Read something from the journal of Henri-Frédéric Amiel:
June 16, 1851.—This evening I walked up and down on the Pont des Bergues, under a clear, moonless heaven delighting in the freshness of the water, streaked with light from the two quays, and glimmering under the twinkling stars. Meeting all these different groups of young people, families, couples and children, who were returning to their homes, to their garrets or their drawing-rooms, singing or talking as they went, I felt a movement of sympathy for all these passers-by; my eyes and ears became those of a poet or a painter; while even one’s mere kindly curiosity seems to bring with it a joy in living and in seeing others live.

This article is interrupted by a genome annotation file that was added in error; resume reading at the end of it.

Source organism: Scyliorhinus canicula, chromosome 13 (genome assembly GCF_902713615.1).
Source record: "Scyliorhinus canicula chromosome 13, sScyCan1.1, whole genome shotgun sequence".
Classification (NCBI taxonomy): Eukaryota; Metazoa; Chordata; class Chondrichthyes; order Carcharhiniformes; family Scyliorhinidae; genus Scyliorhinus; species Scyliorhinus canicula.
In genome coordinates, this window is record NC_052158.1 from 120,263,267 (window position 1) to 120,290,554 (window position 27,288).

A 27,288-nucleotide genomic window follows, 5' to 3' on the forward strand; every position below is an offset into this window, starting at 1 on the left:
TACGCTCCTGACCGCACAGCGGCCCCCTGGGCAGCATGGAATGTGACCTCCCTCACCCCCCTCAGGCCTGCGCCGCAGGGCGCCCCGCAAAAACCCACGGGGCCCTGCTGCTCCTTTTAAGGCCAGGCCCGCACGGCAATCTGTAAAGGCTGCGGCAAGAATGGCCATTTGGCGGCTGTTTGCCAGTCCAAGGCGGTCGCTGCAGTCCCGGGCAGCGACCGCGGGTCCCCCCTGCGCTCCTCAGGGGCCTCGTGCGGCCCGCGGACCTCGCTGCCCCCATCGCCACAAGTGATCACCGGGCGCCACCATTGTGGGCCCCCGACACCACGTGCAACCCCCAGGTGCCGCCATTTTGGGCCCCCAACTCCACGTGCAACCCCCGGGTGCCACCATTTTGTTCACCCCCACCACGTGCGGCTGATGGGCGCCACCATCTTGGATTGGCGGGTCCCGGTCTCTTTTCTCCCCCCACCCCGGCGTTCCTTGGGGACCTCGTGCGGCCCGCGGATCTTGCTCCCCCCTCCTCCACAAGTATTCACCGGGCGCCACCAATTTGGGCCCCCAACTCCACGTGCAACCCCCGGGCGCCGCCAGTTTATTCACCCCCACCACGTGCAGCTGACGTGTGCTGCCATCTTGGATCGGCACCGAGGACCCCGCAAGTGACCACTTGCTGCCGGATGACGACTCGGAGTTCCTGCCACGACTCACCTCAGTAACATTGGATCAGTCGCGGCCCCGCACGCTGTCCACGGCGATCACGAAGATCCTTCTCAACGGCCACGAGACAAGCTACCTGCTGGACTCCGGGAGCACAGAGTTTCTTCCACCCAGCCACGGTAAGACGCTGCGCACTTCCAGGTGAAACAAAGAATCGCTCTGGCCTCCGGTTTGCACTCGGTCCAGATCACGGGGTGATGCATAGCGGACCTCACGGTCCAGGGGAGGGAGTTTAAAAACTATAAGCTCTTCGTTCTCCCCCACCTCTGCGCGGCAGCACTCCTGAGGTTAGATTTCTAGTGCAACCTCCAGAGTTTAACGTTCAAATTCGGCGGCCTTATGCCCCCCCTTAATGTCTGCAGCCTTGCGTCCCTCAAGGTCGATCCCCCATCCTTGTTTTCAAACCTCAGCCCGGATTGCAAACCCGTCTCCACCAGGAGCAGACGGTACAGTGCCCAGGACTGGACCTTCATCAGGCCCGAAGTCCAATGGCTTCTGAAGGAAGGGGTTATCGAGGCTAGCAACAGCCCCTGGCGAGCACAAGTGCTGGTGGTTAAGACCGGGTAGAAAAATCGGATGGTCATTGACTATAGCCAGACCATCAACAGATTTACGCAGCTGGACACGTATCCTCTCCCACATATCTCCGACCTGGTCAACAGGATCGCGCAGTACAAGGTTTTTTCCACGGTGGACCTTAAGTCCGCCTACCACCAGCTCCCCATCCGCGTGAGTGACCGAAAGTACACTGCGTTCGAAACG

If you don’t know, you might have guessed: being on the Pont des Bergues meant being near the heart of a large and densely populated city — Geneva. What you might not have guessed is a bit of broad context that, it seems to me, makes this quotation read quite differently: being on the Pont des Bergues also meant, for Amiel, being away from his home and in a place where his native language was not spoken. Nonetheless, “a joy in living and in seeing others live.”
- The Journal Intime of Henri-Frédéric Amiel, translated by Mrs. Humphrey Ward, at gutenberg.org. Amiel’s hometown was Berlin.